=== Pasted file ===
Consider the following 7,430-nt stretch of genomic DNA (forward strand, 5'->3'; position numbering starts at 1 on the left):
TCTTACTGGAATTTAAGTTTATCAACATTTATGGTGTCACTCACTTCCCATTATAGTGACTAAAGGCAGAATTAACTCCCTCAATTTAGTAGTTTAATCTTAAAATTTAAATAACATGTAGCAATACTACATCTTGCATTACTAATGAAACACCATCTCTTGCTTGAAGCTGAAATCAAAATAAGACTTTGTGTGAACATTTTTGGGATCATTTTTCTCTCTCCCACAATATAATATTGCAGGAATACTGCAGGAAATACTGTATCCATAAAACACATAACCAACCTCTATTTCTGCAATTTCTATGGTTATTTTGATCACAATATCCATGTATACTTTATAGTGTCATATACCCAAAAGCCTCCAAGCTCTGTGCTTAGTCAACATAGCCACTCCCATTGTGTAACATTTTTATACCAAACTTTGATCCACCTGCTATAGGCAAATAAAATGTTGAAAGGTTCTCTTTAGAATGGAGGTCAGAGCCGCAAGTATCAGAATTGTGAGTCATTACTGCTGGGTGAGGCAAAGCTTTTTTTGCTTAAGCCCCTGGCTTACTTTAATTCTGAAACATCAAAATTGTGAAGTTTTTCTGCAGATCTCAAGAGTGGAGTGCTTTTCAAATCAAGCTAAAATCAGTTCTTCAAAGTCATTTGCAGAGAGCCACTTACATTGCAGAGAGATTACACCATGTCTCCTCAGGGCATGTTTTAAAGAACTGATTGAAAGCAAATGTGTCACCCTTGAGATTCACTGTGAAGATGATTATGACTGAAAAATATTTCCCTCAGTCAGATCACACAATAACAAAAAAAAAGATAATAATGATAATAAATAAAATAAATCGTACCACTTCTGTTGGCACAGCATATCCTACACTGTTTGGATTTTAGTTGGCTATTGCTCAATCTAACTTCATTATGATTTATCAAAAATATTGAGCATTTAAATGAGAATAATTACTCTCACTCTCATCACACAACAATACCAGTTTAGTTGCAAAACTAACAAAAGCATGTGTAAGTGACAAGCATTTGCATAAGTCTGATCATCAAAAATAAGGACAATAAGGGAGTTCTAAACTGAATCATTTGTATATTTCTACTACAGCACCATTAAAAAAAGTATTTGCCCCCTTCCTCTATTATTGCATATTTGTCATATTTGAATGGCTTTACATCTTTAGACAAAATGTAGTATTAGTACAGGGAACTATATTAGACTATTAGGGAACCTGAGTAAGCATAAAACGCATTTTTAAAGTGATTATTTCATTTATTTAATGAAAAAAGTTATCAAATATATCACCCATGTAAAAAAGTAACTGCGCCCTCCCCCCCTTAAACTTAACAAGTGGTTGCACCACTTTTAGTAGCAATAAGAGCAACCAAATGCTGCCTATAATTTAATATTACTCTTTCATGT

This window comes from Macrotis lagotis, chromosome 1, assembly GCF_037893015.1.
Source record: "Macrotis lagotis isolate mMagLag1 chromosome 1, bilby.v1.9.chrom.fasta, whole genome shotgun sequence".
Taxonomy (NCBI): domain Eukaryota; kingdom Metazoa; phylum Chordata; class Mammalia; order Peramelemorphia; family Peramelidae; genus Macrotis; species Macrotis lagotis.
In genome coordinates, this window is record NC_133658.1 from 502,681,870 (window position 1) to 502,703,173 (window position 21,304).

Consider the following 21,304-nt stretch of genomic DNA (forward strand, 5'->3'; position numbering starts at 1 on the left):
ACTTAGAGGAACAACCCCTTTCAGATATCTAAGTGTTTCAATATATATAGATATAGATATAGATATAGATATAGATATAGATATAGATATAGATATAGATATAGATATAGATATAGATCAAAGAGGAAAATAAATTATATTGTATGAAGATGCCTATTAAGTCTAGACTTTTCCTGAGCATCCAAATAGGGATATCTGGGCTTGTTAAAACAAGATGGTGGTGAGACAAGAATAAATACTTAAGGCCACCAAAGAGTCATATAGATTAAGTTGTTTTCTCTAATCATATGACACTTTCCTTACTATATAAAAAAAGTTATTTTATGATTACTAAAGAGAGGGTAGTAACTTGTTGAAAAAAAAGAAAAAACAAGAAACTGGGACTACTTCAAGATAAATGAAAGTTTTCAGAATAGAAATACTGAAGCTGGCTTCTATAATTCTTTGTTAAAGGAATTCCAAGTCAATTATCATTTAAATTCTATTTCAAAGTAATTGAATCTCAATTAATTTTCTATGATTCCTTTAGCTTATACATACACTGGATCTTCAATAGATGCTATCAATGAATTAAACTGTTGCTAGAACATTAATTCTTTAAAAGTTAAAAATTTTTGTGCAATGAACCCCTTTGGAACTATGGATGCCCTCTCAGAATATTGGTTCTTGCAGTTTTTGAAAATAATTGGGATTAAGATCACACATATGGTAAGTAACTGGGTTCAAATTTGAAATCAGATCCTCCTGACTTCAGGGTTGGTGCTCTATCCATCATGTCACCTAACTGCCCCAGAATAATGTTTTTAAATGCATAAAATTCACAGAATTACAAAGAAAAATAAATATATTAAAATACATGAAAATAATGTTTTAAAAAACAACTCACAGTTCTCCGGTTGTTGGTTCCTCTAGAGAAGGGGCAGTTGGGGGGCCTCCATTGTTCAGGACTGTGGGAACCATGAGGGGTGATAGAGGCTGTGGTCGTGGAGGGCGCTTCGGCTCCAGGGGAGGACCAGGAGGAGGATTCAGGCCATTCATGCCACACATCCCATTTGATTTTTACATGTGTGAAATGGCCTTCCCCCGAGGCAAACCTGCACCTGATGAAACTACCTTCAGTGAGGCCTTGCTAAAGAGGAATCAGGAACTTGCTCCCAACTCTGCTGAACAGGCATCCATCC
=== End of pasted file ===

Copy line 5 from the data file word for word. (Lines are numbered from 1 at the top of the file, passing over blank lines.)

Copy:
Taxonomy (NCBI): domain Eukaryota; kingdom Metazoa; phylum Chordata; class Mammalia; order Peramelemorphia; family Peramelidae; genus Macrotis; species Macrotis lagotis.